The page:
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April 8, 2017

World Bank plans parley to resolve Pakistan-India water disputes


April 8, 2017

LAHORE: The World Bank’s officials are in contact with the Pakistani and Indian authorities to work out an agenda of a meeting, possibly starting this month in US, to resolve the perennial water disputes between India and Pakistan under the Bank’s meditation, a senior official said on Friday.

The official said the World Bank’s management is finalising the modalities, in consultation with both the countries, of the proposed meeting under a dispute resolution mechanism of the Indus Waters Treaty.

“The World Bank-hosted meeting is proposed to be held in Washington DC after a week starting from 10 April,” said the official privy to the correspondence. “Both Pakistan and India have been invited to take part in this meeting. Dates and other modalities are being finalised.”

The World Bank-mediated parleys are aimed at ironing out the differences over the dispute resolution mechanism for Kishanganga and Ratle hydropower projects, being built by India.

The official confirmed that the proposed negotiation process got delayed. “But, it is very much on track,” he said.

He added that after January 31, India and Pakistan was bound to take a course of action to resolve a dispute under the guidance of the World Bank. “However, the process was delayed due to multiple factors.”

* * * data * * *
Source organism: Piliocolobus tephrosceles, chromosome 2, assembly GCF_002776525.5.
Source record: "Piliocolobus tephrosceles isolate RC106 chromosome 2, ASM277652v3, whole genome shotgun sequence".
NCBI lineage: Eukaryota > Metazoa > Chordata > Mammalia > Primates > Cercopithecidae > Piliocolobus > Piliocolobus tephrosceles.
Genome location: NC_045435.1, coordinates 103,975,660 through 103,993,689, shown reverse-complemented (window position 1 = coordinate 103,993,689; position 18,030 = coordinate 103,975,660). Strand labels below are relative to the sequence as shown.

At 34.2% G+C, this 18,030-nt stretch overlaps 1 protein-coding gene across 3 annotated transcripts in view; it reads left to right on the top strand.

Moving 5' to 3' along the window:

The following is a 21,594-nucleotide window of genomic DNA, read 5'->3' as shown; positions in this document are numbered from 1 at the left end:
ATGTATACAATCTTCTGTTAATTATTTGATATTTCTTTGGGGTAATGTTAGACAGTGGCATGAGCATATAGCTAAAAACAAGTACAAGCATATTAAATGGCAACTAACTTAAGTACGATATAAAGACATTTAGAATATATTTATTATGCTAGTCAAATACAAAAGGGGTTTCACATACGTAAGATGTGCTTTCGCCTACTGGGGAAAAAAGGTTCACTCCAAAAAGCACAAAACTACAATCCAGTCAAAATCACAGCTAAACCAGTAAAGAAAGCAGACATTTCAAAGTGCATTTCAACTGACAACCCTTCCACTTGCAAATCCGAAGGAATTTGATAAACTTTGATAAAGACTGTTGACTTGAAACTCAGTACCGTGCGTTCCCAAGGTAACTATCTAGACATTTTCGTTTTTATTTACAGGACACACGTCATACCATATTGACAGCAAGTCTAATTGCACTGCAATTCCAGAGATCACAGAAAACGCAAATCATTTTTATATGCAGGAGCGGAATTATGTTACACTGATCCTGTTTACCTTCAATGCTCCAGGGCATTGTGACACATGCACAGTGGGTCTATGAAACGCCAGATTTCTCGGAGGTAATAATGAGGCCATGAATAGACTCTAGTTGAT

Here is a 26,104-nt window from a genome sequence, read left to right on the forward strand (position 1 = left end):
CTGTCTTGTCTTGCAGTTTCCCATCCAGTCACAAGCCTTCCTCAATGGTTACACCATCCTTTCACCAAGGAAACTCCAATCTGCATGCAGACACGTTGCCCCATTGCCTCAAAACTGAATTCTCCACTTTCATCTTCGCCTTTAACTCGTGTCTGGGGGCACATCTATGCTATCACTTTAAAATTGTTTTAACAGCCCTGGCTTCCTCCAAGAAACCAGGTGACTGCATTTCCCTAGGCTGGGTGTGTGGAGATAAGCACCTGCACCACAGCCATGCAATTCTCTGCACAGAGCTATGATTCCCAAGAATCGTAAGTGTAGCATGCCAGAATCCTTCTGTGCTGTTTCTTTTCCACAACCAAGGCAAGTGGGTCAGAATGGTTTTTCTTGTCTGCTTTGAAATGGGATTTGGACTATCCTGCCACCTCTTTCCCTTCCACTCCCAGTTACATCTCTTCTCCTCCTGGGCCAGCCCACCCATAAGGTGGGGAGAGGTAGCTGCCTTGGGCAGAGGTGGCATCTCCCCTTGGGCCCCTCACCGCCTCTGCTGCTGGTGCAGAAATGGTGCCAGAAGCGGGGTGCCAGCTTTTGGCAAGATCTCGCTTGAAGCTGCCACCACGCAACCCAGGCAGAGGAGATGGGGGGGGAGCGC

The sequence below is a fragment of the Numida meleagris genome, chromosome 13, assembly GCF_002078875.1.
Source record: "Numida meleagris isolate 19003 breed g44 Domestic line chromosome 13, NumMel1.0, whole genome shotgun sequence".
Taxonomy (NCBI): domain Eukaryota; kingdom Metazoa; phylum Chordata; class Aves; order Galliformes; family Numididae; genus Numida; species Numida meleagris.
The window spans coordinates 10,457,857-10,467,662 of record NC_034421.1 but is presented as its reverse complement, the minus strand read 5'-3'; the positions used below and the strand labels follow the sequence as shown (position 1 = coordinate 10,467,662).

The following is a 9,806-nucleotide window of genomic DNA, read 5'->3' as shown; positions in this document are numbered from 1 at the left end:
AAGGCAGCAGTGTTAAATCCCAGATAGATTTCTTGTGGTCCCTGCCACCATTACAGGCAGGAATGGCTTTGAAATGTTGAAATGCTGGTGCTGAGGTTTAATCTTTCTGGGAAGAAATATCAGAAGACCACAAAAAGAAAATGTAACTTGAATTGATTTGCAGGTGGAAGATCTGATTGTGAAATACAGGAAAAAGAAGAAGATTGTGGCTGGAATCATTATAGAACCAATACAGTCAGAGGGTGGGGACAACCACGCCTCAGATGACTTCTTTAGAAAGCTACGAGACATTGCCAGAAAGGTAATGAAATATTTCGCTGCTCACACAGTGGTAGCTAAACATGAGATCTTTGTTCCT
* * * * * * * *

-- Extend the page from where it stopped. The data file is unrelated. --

The official said there have, however, been several encouraging developments as far as the implementation of Indus Waters Treaty is concerned. 

The two high-profile visits of the Bank’s officials to India and Pakistan in the past couple of months and a subsequent Pakistan-India annual meeting of the Permanent Indus Waters Commission in Islamabad are ‘directly or indirectly’ important events and welcoming developments, he added.

In March, the Indus water commissioners of India and Pakistan held a 113th Permanent Indus Commission meeting in Islamabad, resuming the stalled talks on the water conflict under the 1960 treaty.

Sources said several other options are also being considered to accelerate the dispute resolution mechanism, which was invoked by Pakistan at the World Bank’s forum over the objections raised on Kishanganga and Ratle hydropower projects.

A World Bank’s fact sheet said Pakistan and India have disagreement on the construction of the Kishanganga (330 megawatts) and Ratle (850 megawatts) hydroelectric power plants. The discords are on the projects’ technical design features, which contravene the Treaty. 

The plants are on tributaries of Jhelum and Chenab Rivers. The Treaty designates these two rivers and Indus River as the western rivers on which Pakistan has an unrestricted use. Among other uses, India is permitted to construct hydroelectric power facilities on these rivers, subject to constraints specified in the Treaty.

The Bank’s factsheet said Pakistan had asked the World Bank to facilitate an establishment of a court of arbitration to look into its concerns about the designs of the two hydroelectric power plants. India, on the other hand, asked for the appointment of a neutral expert for the same purpose. 

The World Bank said it encouraged both the countries to reach an agreement on a mechanism to address the issue. It is also assisting the two parties to strike an agreement on the process of resolving the issue. Generally, the Bank works with them to ensure that the Treaty remains an effective tool to manage the use of Indus Basin Rivers.


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